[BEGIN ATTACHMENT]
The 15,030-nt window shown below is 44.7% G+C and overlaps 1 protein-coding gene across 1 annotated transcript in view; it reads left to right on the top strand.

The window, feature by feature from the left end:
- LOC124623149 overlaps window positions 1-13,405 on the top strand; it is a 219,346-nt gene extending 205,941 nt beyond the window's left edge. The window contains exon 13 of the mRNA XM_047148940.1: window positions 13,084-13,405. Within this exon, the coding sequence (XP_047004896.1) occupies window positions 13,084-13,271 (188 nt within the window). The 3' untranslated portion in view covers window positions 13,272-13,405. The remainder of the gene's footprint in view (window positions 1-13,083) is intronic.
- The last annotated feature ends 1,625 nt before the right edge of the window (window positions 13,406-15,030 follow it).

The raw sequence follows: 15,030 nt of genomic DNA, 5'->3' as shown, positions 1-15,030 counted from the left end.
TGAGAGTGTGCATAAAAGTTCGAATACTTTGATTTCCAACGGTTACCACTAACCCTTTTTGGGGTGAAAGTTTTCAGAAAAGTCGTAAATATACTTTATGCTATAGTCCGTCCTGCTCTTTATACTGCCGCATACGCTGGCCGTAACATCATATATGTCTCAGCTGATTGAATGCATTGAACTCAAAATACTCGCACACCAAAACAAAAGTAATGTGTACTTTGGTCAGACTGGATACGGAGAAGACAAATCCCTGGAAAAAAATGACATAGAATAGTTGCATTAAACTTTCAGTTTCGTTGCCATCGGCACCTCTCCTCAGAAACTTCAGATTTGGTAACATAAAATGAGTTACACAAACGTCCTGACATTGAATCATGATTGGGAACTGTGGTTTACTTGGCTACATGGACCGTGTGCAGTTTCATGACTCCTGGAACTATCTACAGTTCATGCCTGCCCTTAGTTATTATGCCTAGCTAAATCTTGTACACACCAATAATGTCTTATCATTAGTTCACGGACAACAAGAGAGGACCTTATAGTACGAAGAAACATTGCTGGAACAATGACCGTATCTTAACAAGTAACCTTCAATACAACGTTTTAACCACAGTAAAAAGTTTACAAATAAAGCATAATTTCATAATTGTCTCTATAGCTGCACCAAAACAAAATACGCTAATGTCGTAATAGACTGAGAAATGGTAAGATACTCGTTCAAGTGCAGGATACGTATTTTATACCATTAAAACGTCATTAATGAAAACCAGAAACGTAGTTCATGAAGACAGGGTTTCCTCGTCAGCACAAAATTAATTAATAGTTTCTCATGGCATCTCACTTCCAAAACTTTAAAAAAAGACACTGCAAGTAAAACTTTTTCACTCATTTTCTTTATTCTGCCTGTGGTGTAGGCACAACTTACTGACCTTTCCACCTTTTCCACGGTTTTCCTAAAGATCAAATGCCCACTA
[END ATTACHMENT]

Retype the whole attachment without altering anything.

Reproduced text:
The 15,030-nt window shown below is 44.7% G+C and overlaps 1 protein-coding gene across 1 annotated transcript in view; it reads left to right on the top strand.

The window, feature by feature from the left end:
- LOC124623149 overlaps window positions 1-13,405 on the top strand; it is a 219,346-nt gene extending 205,941 nt beyond the window's left edge. The window contains exon 13 of the mRNA XM_047148940.1: window positions 13,084-13,405. Within this exon, the coding sequence (XP_047004896.1) occupies window positions 13,084-13,271 (188 nt within the window). The 3' untranslated portion in view covers window positions 13,272-13,405. The remainder of the gene's footprint in view (window positions 1-13,083) is intronic.
- The last annotated feature ends 1,625 nt before the right edge of the window (window positions 13,406-15,030 follow it).

The raw sequence follows: 15,030 nt of genomic DNA, 5'->3' as shown, positions 1-15,030 counted from the left end.
TGAGAGTGTGCATAAAAGTTCGAATACTTTGATTTCCAACGGTTACCACTAACCCTTTTTGGGGTGAAAGTTTTCAGAAAAGTCGTAAATATACTTTATGCTATAGTCCGTCCTGCTCTTTATACTGCCGCATACGCTGGCCGTAACATCATATATGTCTCAGCTGATTGAATGCATTGAACTCAAAATACTCGCACACCAAAACAAAAGTAATGTGTACTTTGGTCAGACTGGATACGGAGAAGACAAATCCCTGGAAAAAAATGACATAGAATAGTTGCATTAAACTTTCAGTTTCGTTGCCATCGGCACCTCTCCTCAGAAACTTCAGATTTGGTAACATAAAATGAGTTACACAAACGTCCTGACATTGAATCATGATTGGGAACTGTGGTTTACTTGGCTACATGGACCGTGTGCAGTTTCATGACTCCTGGAACTATCTACAGTTCATGCCTGCCCTTAGTTATTATGCCTAGCTAAATCTTGTACACACCAATAATGTCTTATCATTAGTTCACGGACAACAAGAGAGGACCTTATAGTACGAAGAAACATTGCTGGAACAATGACCGTATCTTAACAAGTAACCTTCAATACAACGTTTTAACCACAGTAAAAAGTTTACAAATAAAGCATAATTTCATAATTGTCTCTATAGCTGCACCAAAACAAAATACGCTAATGTCGTAATAGACTGAGAAATGGTAAGATACTCGTTCAAGTGCAGGATACGTATTTTATACCATTAAAACGTCATTAATGAAAACCAGAAACGTAGTTCATGAAGACAGGGTTTCCTCGTCAGCACAAAATTAATTAATAGTTTCTCATGGCATCTCACTTCCAAAACTTTAAAAAAAGACACTGCAAGTAAAACTTTTTCACTCATTTTCTTTATTCTGCCTGTGGTGTAGGCACAACTTACTGACCTTTCCACCTTTTCCACGGTTTTCCTAAAGATCAAATGCCCACTA